Gelcoat Maintenance: Time to Shine

After the hard work of restoring and shining your gelcoat, you can stand back and be proud. The topsides are protected and looking good.

Like a lot of other boaters all over the country, especially the northern parts, we’re itching to get on the water this summer, and we’re collecting the materials we need to get there — sandpaper, tape, paint, rollers, brushes, coveralls, masks, zincs, grease for trailer bearings — you know how it goes. There’s always too much work and too little time. Maybe you’ve been putting off a repair to the topsides. Before you let it go another year, here’s some advice we posted recently about how to do it: DIY Fiberglass Boat Repairs. Might be better to face the music, especially if you’re trying to keep your boat looking good for potential buyers.

Even if all the mechanicals are in great shape, the bottom is painted, and the trailer ready to roll, there’s one chore that stares almost every boater in the face every spring: getting the gelcoat up to speed. Without further ado, here’s some collected wisdom on how to get the job done, starting with two videos from Lenny Rudow and followed by a collection of other articles. All you add is the elbow grease. See you out there!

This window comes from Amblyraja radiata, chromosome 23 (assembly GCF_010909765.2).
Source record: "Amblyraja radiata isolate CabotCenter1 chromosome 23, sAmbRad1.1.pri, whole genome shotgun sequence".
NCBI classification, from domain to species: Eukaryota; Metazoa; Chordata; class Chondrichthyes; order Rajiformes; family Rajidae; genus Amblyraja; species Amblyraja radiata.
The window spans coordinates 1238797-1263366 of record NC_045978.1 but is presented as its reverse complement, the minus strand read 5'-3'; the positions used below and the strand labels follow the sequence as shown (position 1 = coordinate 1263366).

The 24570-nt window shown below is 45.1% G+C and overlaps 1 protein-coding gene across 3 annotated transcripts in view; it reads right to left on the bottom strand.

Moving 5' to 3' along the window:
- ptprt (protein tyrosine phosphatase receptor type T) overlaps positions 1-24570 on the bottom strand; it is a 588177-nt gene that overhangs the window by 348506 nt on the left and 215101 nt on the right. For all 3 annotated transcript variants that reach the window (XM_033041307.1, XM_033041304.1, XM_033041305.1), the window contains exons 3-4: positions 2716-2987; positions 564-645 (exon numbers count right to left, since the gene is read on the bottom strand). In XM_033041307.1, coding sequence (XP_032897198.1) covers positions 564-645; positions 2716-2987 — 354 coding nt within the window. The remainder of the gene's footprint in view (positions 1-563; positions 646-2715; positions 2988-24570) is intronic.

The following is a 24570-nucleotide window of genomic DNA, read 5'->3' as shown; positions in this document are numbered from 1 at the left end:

Article: Getting Tough Stains Out of Gelcoat Video below.

Article: How to Restore Faded Gel Coat on a Boat Video below.

More Resources:

Comments

  1. Rick jablin says:

    I boat on the Chesapeake bay in a power boat kept on a lift with no bottom paint. The tannins in the water stain the white bottom and make it a tea color. Is their any way to protect the untainted bottom ?

    • Doug Logan says:

      Hi Rick –

      The only thing I can suggest, aside from painting the bottom, is first to clean the tannin stains off with a mixture of muriatic acid and water, or with MaryKate On & Off hull cleaner, which is also acid-based and quite caustic to work with. Wear eye protection and gloves, use a long-handled brush, and if at all possible hose off the hull so that the acid solution doesn’t fall into the waterway. I’ve also heard that regular toilet-bowl cleaner works, but I’ve never tried it. After the bottom is clean, try applying a good marine paste wax, which should help ward off the stains a little longer than usual, and then hose off the bottom every time you lift the boat. The wax should help the rinsing process, too. Good luck.

      Doug

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